By Katherine J. Hart

In Coronado Cays Homeowners Association v. City of Coronado (2011) ___ Cal. App.4th ___, the City of Coronado (“City”) appealed a trial court’s grant of declaratory relief to the Coronado Cays Homeowners Association (“Association”) regarding the question of whether the City or the Association was required to maintain a berm[1] in the Coronado Cays subdivision canal pursuant to the terms of a special use permit granted in 1968 and a parcel map. In upholding the trial court’s determination, the Court of Appeal, Fourth Appellate District, held that the subdivision map was not ambiguous as to the term “ancillary structures” and that the berm in question did not constitute an “ancillary structure.” Thus, the City, not the Association, was required to maintain the berm.

Background Facts

In 1968, the City approved a special use permit which required the developer of the Coronado Cays subdivision to install concrete bulkheads (i.e., retaining walls) along one lot of the development (Lot 90) for purposes of creating a retaining wall for a 200-foot-wide canal to be dredged on the adjacent lot (Lot C). Lot C was dredged into the trapezoidal waterway (canal) as planned and a berm made of soil was created for lateral support of the bulkheads. Subsequently, Lot C, the canal, was dedicated to the City for public recreational use. The Association acquired the developer’s interest in the subdivision. It was agreed that the Association would maintain the bulkheads and City would maintain the canal.

Years later, in 1986, bulkheads in another part of the Coronado Cays failed because the supporting beam had eroded. Despite evidence that the berm in question was stable and the bulkheads were not in jeopardy of failing, the Association discovered that the top of the berm in question had been lowered about one foot over 10 years, and wanted the City to redredge the canal to its original depth and raise the level of the berm with the tailings. Thus, the question arose as to which party was responsible for maintaining the berm in which the bulkheads were imbedded. The Association filed this action for declaratory relief to ascertain that very question: Was the City required to maintain the berm since it was located in the canal?


The City first argued that the trial court wrongly granted the Association declaratory relief since there was no “actual controversy” between the parties regarding the stability of the berm and bulkheads. The Court of Appeal rejected this argument. It noted that one of the tests of the right to bring a declaratory relief action is the necessity of present adjudication as a guide for future conduct, and that in the instance before it, it was unclear which party had the responsibility to monitor and maintain the berm, and thus, without the Court’s guidance, the parties’ roles would remain unclear.

Next, the Court held that the City, as a matter of law, was required by the special use permit to maintain the berm because the berm was located within the canal dedicated to the City, even though the berm was within an easement reserved by the Association. The City then asserted the defense that ordinarily the owner of an easement (here the Association) is required to keep the easement in repair. Notwithstanding, the Court determined that the special permit rebutted the presumption that the developer (now the Association) assumed the responsibility for maintaining the berm. The City relied upon Map No. 6181, which stated that the developer (now the Association) was responsible for maintaining “docks, ramps, decks, landings, and ancillary structures for bulkheads….” and that the court erred in determining a berm was not an ancillary structure.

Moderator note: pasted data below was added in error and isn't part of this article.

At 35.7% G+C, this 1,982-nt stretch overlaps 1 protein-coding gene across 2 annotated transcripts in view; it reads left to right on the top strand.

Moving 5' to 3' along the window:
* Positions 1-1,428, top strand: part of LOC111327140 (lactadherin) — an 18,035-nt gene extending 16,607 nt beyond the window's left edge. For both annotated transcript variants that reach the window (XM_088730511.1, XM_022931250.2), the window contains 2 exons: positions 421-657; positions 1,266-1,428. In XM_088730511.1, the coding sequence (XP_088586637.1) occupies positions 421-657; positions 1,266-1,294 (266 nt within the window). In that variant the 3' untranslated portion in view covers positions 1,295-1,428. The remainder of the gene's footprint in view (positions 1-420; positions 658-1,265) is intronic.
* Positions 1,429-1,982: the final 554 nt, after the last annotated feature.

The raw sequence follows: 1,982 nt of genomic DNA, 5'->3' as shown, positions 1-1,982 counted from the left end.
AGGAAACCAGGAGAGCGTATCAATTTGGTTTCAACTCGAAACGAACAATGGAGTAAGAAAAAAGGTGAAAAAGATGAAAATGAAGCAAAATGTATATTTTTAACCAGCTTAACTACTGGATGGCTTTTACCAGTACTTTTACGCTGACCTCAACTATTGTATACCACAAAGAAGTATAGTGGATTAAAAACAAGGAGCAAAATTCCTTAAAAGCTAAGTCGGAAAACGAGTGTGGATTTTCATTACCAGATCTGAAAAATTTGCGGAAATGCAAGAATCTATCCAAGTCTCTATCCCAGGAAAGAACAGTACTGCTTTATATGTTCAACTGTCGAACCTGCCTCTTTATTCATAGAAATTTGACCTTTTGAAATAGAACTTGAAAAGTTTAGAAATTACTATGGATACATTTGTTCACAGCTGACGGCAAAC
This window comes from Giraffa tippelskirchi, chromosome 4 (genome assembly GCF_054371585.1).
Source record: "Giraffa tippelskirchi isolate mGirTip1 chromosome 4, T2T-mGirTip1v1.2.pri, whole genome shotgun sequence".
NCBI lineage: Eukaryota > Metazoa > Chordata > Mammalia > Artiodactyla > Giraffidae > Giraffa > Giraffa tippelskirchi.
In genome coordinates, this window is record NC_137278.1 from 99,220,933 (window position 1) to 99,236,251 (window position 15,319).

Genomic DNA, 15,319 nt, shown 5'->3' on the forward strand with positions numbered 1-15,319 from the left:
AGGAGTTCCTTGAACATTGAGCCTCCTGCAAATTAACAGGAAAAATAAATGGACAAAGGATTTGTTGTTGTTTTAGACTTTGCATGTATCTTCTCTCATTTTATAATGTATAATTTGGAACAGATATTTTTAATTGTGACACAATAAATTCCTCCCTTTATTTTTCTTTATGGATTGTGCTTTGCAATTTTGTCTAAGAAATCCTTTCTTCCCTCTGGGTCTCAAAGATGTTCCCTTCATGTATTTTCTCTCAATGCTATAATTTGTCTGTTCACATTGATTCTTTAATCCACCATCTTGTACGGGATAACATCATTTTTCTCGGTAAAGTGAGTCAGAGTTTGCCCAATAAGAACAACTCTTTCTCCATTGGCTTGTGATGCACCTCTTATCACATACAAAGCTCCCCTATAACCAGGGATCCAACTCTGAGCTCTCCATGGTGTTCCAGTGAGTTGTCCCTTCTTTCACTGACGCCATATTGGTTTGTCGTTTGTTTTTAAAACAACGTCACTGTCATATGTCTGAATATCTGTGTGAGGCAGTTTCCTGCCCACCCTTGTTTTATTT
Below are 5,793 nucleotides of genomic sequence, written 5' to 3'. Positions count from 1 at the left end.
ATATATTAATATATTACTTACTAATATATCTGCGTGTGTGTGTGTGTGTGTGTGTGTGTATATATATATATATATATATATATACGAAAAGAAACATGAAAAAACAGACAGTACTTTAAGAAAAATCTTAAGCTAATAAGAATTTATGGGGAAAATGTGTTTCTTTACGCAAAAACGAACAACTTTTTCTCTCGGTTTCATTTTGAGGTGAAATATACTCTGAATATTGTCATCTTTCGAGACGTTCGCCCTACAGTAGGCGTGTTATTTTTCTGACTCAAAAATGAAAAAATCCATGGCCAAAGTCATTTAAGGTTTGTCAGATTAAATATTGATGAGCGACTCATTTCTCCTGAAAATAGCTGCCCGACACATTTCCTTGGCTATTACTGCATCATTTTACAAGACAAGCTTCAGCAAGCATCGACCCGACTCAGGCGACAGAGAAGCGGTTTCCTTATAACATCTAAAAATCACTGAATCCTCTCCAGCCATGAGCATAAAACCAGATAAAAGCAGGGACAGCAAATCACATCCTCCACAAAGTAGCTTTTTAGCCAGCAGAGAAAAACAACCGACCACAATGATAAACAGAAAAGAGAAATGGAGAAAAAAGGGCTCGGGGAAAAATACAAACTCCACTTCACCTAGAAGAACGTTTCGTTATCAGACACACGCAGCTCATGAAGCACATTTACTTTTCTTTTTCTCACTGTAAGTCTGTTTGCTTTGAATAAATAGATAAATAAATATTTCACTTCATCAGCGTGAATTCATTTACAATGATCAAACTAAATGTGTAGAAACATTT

The Court outlined the two-step process to ascertain when parol evidence (i.e., the map) should be admitted. First, a court must receive the evidence to determine whether the language of the written document is reasonably susceptible to the interpretation of the party proffering the evidence. Second, if based on the extrinsic evidence the language is reasonably susceptible to the meaning urged, a court may admit the evidence and interpret the document. In this case, the Court found that the map was not ambiguous just because it did not define the term “ancillary structures,” and further that a berm was “not a structure” within the common meaning of the term.

Finally, the City urged that the Court must construe the language of the map in the City’s favor pursuant to Civil Code section 1069. But the Court noted that a grant need only be interpreted in favor of the City if there is an ambiguity in the grant or reservation, which it did not find in this case.

[1]A berm is a man-made mound of dirt that separates two or more areas.

Katherine J. Hart is an attorney at Abbott & Kindermann, LLP.  For questions relating to this article or any other California land use, real estate, environmental and/or planning issues contact Abbott & Kindermann, LLP at (916) 456-9595.

The information presented in this article should not be construed to be formal legal advice by Abbott & Kindermann, LLP, nor the formation of a lawyer/client relationship. Because of the changing nature of this area of the law and the importance of individual facts, readers are encouraged to seek independent counsel for advice regarding their individual legal issues.